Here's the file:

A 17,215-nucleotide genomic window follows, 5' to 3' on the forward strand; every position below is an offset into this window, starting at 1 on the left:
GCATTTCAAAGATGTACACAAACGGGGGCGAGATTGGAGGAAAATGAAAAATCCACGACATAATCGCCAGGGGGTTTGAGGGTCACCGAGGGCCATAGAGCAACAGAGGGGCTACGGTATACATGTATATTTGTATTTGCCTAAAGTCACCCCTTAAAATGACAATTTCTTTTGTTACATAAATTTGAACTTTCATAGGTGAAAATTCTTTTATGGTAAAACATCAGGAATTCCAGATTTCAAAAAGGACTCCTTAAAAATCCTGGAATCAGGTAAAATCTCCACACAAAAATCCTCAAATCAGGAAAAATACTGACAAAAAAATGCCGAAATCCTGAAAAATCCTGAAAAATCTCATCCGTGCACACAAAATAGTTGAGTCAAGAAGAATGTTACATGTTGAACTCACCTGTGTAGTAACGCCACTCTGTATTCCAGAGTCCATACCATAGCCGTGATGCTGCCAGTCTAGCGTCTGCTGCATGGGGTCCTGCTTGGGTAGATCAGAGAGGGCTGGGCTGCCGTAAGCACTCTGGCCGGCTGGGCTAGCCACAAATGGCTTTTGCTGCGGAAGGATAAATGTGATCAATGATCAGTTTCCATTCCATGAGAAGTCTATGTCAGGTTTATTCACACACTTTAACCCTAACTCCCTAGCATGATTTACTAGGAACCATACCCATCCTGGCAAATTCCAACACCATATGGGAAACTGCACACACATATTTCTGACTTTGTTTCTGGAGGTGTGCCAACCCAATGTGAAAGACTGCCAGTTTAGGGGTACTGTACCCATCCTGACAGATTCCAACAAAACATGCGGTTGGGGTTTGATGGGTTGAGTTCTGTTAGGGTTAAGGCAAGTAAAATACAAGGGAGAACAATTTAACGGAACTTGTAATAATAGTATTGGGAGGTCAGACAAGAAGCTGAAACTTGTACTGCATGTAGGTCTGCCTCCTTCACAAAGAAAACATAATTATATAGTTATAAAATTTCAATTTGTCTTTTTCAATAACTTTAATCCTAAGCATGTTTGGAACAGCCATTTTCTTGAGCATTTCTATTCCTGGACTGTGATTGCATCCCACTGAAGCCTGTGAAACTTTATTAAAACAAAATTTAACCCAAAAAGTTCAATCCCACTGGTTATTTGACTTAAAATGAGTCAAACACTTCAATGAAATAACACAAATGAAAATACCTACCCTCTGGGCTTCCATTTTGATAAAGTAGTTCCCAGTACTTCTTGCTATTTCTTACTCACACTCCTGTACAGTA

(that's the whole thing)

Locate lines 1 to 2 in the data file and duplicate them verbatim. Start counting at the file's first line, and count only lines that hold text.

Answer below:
A 17,215-nucleotide genomic window follows, 5' to 3' on the forward strand; every position below is an offset into this window, starting at 1 on the left:
GCATTTCAAAGATGTACACAAACGGGGGCGAGATTGGAGGAAAATGAAAAATCCACGACATAATCGCCAGGGGGTTTGAGGGTCACCGAGGGCCATAGAGCAACAGAGGGGCTACGGTATACATGTATATTTGTATTTGCCTAAAGTCACCCCTTAAAATGACAATTTCTTTTGTTACATAAATTTGAACTTTCATAGGTGAAAATTCTTTTATGGTAAAACATCAGGAATTCCAGATTTCAAAAAGGACTCCTTAAAAATCCTGGAATCAGGTAAAATCTCCACACAAAAATCCTCAAATCAGGAAAAATACTGACAAAAAAATGCCGAAATCCTGAAAAATCCTGAAAAATCTCATCCGTGCACACAAAATAGTTGAGTCAAGAAGAATGTTACATGTTGAACTCACCTGTGTAGTAACGCCACTCTGTATTCCAGAGTCCATACCATAGCCGTGATGCTGCCAGTCTAGCGTCTGCTGCATGGGGTCCTGCTTGGGTAGATCAGAGAGGGCTGGGCTGCCGTAAGCACTCTGGCCGGCTGGGCTAGCCACAAATGGCTTTTGCTGCGGAAGGATAAATGTGATCAATGATCAGTTTCCATTCCATGAGAAGTCTATGTCAGGTTTATTCACACACTTTAACCCTAACTCCCTAGCATGATTTACTAGGAACCATACCCATCCTGGCAAATTCCAACACCATATGGGAAACTGCACACACATATTTCTGACTTTGTTTCTGGAGGTGTGCCAACCCAATGTGAAAGACTGCCAGTTTAGGGGTACTGTACCCATCCTGACAGATTCCAACAAAACATGCGGTTGGGGTTTGATGGGTTGAGTTCTGTTAGGGTTAAGGCAAGTAAAATACAAGGGAGAACAATTTAACGGAACTTGTAATAATAGTATTGGGAGGTCAGACAAGAAGCTGAAACTTGTACTGCATGTAGGTCTGCCTCCTTCACAAAGAAAACATAATTATATAGTTATAAAATTTCAATTTGTCTTTTTCAATAACTTTAATCCTAAGCATGTTTGGAACAGCCATTTTCTTGAGCATTTCTATTCCTGGACTGTGATTGCATCCCACTGAAGCCTGTGAAACTTTATTAAAACAAAATTTAACCCAAAAAGTTCAATCCCACTGGTTATTTGACTTAAAATGAGTCAAACACTTCAATGAAATAACACAAATGAAAATACCTACCCTCTGGGCTTCCATTTTGATAAAGTAGTTCCCAGTACTTCTTGCTATTTCTTACTCACACTCCTGTACAGTA